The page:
In 1908, when my great-grandmother Graziella Metthe was brought to Norwich State Hospital, she was confronted with five imposing buildings spread out on a broad, 100-acre plateau overlooking the Thames River. Closest to the road was the Administration Building, a three-and-a-half-story red brick structure in French neo-Gothic style, trimmed with Indiana limestone and terracotta. Set back on either side of the Administration Building were the North and South A ward buildings, which were only two stories high, and meant to house fifty-two patients each. The North and South B wards were set back yet farther on either side of the A wards, and turned at forty-five degree angles. The B wards were three stories high and meant to house one hundred and fifty patients each. Ward buildings to the north of the Administration Building were designated for female patients and those to the south, for male patients.
The Kirkbride Architectural Approach
This symmetrical layout was reminiscent of earlier asylums for the insane designed by Thomas Kirkbride (1809-1883), an eminent nineteenth-century physician and advocate for the mentally ill. However, according to the architectural style known as the “Kirkbride Plan,” a single large building comprised the entire asylum, not separate ones, as at Norwich State Hospital. The administrative activities of the hospital were conducted in the center of a Kirkbride building, and it was usually taller and more ornate than the rest of the building. Patient wards were in the wings attached to either side of the administrative area of the hospital, slightly offset toward the rear, and fanning out behind it. From overhead, a Kirkbride asylum looked like a shallow V. Male and female patients were housed on opposite sides of the building, with well-behaved patients in the wards closest to the administrative center, and the most difficult-to-manage patients in the back wards.
By the twentieth century, however, Kirkbride’s architectural approach to mental health care had fallen out of favor. One of the main reasons was that his design was predicated on the idea that the superintendent of the hospital, who lived on-site with his family, would have no more than 250 patients under his care. In addition to running the asylum, the superintendent and his wife were expected to associate with the patients on a daily basis as if they were extended family. The mentally ill were to be treated as rational individuals who could be convinced to change their behavior by experiencing a peaceful environment — a grandiose building and carefully manicured grounds — and through interactions with people of good character who staffed the institution. Social activities such as concerts and dances also encouraged acceptable behavior. This therapeutic approach was known as “moral treatment.” Although sometimes successful in guiding mentally ill people away from their delusions and back into their communities, moral treatment didn’t work for all. Furthermore, it became unsustainable once the number of poor insane in state hospitals exceeded the ability of the Superintendent to give the individual attention that characterized it.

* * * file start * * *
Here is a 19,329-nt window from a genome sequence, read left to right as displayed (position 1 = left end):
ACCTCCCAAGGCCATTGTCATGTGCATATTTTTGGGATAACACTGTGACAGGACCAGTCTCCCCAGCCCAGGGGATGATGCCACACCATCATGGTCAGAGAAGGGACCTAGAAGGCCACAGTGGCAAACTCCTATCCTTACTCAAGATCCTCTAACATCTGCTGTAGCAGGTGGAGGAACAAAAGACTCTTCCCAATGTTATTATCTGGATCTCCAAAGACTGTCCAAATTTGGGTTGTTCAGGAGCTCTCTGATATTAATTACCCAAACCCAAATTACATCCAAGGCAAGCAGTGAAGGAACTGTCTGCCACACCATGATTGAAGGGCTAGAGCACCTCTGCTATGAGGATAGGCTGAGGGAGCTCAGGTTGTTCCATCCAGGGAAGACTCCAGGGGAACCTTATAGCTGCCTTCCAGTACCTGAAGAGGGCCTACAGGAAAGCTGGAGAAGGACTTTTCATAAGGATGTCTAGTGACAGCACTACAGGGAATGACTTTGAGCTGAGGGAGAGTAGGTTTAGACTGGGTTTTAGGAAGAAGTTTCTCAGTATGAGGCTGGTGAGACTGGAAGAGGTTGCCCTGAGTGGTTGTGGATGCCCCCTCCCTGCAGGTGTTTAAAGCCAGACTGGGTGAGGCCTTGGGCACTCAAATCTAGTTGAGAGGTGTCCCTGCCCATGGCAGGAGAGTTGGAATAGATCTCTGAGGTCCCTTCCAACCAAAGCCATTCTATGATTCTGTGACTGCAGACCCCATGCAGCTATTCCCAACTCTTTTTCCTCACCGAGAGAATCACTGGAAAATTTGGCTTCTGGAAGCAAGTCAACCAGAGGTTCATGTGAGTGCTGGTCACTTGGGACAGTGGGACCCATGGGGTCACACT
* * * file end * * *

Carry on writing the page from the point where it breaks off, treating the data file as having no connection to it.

Norwich State Hospital for the Insane
In 1904, the Connecticut State Hospital for the Insane in Middletown housed 2,781 patients. Norwich State Hospital for the Insane was established by a legislative act intended to alleviate the overcrowding at the hospital in Middletown, and to address the growing number of mentally ill people in the state. It opened in October of that year with only two ward buildings (North and South A) and a house in which the Superintendent and his family lived. Immediately after opening, forty patients were transferred from Middletown to Norwich. By the end of the first year of its existence, there were 120 patients in the hospital, filling it to capacity. Two more ward buildings (North and South B) were built in 1907. The Administration Building was completed in 1908, the year that Graziella was committed to the hospital.
Connecticut. Norwich Hospital for the Insane. Report of the Norwich Hospital for the Insane to the Governor for the two years ended … [Norwich, Conn.] : The Hospital, 1907-1942. State of Connecticut Public Document no. 51.
Grob, Gerald N. The Mad Among Us: A History of the Care of America’s Mentally Ill. New York: Free Press, 1994.
Grob, Gerald N. Mental Illness and American Society, 1875-1940. Princeton, N.J.: Princeton University Press, 1983.
Hurd, Henry Mills. The Institutional Care of the Insane in the United States and Canada. Baltimore, Maryland: The Johns Hopkins Press, 1916-17. 4 volumes.
Yanni, Carla. The Architecture of Madness: Insane Asylums in the United States. Minneapolis: University of Minnesota Press, 2007.